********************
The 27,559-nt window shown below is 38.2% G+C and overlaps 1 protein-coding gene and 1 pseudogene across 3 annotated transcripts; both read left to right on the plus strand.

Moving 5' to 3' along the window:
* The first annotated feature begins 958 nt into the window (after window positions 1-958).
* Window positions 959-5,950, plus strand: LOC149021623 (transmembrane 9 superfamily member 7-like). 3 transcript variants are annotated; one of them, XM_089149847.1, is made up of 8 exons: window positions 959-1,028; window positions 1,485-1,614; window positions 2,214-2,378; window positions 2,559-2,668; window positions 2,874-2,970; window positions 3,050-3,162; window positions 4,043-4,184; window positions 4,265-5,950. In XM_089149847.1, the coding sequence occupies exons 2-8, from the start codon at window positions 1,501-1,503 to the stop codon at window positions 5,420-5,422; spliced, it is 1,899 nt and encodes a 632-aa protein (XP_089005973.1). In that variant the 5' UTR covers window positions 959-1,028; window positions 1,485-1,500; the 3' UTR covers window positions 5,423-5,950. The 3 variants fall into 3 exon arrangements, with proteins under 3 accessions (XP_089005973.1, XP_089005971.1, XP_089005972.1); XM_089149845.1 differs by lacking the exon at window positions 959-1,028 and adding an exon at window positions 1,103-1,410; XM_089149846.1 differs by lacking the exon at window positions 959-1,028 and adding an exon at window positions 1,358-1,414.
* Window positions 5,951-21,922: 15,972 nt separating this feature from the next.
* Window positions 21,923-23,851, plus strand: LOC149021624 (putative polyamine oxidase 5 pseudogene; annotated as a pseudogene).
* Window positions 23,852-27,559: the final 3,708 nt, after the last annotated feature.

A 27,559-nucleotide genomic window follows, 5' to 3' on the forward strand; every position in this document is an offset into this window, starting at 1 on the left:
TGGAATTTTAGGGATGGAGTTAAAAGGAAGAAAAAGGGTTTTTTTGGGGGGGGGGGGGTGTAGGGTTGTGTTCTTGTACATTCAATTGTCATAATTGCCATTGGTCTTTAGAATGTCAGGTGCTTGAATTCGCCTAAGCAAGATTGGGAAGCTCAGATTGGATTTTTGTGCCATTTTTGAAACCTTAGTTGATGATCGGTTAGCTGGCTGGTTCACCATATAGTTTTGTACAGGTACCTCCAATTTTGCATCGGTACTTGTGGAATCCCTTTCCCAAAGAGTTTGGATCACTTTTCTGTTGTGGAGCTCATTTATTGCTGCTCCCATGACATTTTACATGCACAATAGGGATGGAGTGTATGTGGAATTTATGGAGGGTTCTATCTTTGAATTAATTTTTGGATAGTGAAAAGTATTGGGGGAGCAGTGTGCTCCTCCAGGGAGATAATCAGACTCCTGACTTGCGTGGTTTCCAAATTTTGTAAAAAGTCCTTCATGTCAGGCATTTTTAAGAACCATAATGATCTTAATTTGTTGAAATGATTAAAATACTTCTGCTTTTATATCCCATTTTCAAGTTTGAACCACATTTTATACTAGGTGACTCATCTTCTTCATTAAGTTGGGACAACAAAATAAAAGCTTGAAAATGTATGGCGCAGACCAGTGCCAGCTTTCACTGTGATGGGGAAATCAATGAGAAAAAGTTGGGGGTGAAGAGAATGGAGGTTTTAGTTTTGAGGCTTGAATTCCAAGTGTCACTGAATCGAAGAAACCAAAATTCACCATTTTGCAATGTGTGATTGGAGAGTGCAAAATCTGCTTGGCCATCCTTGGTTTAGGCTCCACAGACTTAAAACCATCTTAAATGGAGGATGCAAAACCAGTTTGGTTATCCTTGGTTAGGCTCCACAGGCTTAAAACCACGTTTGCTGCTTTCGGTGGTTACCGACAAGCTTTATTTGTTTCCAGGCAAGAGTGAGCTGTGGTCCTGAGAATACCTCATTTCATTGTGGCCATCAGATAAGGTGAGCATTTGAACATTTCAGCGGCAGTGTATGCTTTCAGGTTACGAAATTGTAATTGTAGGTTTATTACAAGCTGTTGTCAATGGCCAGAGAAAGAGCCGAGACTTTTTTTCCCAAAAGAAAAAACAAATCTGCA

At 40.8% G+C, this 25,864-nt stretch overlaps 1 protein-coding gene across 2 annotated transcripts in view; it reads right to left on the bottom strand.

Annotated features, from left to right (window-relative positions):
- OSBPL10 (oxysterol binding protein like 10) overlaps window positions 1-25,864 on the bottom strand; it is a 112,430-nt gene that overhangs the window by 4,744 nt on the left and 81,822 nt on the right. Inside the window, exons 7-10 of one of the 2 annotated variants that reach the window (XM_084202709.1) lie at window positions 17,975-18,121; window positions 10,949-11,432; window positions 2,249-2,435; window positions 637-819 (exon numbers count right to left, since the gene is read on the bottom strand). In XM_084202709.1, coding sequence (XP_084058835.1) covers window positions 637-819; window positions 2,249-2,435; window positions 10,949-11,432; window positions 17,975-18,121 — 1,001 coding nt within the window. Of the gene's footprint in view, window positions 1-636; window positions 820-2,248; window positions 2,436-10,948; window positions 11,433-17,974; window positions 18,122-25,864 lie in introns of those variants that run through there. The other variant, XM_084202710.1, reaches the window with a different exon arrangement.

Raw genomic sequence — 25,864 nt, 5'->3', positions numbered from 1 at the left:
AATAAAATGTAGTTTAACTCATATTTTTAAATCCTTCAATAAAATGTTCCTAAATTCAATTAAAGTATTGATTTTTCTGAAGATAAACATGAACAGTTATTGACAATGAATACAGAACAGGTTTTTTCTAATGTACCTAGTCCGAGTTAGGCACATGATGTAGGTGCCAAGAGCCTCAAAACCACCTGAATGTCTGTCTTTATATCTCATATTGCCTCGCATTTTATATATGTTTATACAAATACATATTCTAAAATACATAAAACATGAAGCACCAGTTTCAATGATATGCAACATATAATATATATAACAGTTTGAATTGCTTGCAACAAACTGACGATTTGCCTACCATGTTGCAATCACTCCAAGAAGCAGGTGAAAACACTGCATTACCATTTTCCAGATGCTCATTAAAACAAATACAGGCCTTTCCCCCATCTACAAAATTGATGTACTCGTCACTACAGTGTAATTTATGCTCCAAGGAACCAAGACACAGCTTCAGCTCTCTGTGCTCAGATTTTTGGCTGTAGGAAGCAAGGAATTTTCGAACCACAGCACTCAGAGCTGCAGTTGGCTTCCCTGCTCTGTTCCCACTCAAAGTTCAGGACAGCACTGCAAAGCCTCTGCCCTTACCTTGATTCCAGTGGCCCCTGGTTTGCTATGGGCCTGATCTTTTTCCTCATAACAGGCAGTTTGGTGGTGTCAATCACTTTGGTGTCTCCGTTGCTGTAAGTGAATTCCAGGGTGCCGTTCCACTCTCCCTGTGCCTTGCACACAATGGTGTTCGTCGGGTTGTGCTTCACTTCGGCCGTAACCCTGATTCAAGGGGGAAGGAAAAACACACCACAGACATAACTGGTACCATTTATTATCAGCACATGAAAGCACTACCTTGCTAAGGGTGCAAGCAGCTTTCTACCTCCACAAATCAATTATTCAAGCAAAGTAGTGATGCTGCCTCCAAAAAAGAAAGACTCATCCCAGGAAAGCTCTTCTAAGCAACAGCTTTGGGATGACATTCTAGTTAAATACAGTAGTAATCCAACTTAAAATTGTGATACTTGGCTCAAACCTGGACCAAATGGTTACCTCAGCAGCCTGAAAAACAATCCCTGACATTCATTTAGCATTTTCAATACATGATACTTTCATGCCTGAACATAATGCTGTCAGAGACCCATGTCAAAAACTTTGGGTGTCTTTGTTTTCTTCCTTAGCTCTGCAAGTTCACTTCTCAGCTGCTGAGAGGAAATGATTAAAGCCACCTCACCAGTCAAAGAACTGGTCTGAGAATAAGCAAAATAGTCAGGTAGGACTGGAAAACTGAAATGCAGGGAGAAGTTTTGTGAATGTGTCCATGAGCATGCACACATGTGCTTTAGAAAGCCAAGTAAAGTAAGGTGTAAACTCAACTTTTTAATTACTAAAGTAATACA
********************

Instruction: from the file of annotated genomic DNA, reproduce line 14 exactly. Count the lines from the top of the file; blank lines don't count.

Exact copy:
AATAAAATGTAGTTTAACTCATATTTTTAAATCCTTCAATAAAATGTTCCTAAATTCAATTAAAGTATTGATTTTTCTGAAGATAAACATGAACAGTTATTGACAATGAATACAGAACAGGTTTTTTCTAATGTACCTAGTCCGAGTTAGGCACATGATGTAGGTGCCAAGAGCCTCAAAACCACCTGAATGTCTGTCTTTATATCTCATATTGCCTCGCATTTTATATATGTTTATACAAATACATATTCTAAAATACATAAAACATGAAGCACCAGTTTCAATGATATGCAACATATAATATATATAACAGTTTGAATTGCTTGCAACAAACTGACGATTTGCCTACCATGTTGCAATCACTCCAAGAAGCAGGTGAAAACACTGCATTACCATTTTCCAGATGCTCATTAAAACAAATACAGGCCTTTCCCCCATCTACAAAATTGATGTACTCGTCACTACAGTGTAATTTATGCTCCAAGGAACCAAGACACAGCTTCAGCTCTCTGTGCTCAGATTTTTGGCTGTAGGAAGCAAGGAATTTTCGAACCACAGCACTCAGAGCTGCAGTTGGCTTCCCTGCTCTGTTCCCACTCAAAGTTCAGGACAGCACTGCAAAGCCTCTGCCCTTACCTTGATTCCAGTGGCCCCTGGTTTGCTATGGGCCTGATCTTTTTCCTCATAACAGGCAGTTTGGTGGTGTCAATCACTTTGGTGTCTCCGTTGCTGTAAGTGAATTCCAGGGTGCCGTTCCACTCTCCCTGTGCCTTGCACACAATGGTGTTCGTCGGGTTGTGCTTCACTTCGGCCGTAACCCTGATTCAAGGGGGAAGGAAAAACACACCACAGACATAACTGGTACCATTTATTATCAGCACATGAAAGCACTACCTTGCTAAGGGTGCAAGCAGCTTTCTACCTCCACAAATCAATTATTCAAGCAAAGTAGTGATGCTGCCTCCAAAAAAGAAAGACTCATCCCAGGAAAGCTCTTCTAAGCAACAGCTTTGGGATGACATTCTAGTTAAATACAGTAGTAATCCAACTTAAAATTGTGATACTTGGCTCAAACCTGGACCAAATGGTTACCTCAGCAGCCTGAAAAACAATCCCTGACATTCATTTAGCATTTTCAATACATGATACTTTCATGCCTGAACATAATGCTGTCAGAGACCCATGTCAAAAACTTTGGGTGTCTTTGTTTTCTTCCTTAGCTCTGCAAGTTCACTTCTCAGCTGCTGAGAGGAAATGATTAAAGCCACCTCACCAGTCAAAGAACTGGTCTGAGAATAAGCAAAATAGTCAGGTAGGACTGGAAAACTGAAATGCAGGGAGAAGTTTTGTGAATGTGTCCATGAGCATGCACACATGTGCTTTAGAAAGCCAAGTAAAGTAAGGTGTAAACTCAACTTTTTAATTACTAAAGTAATACA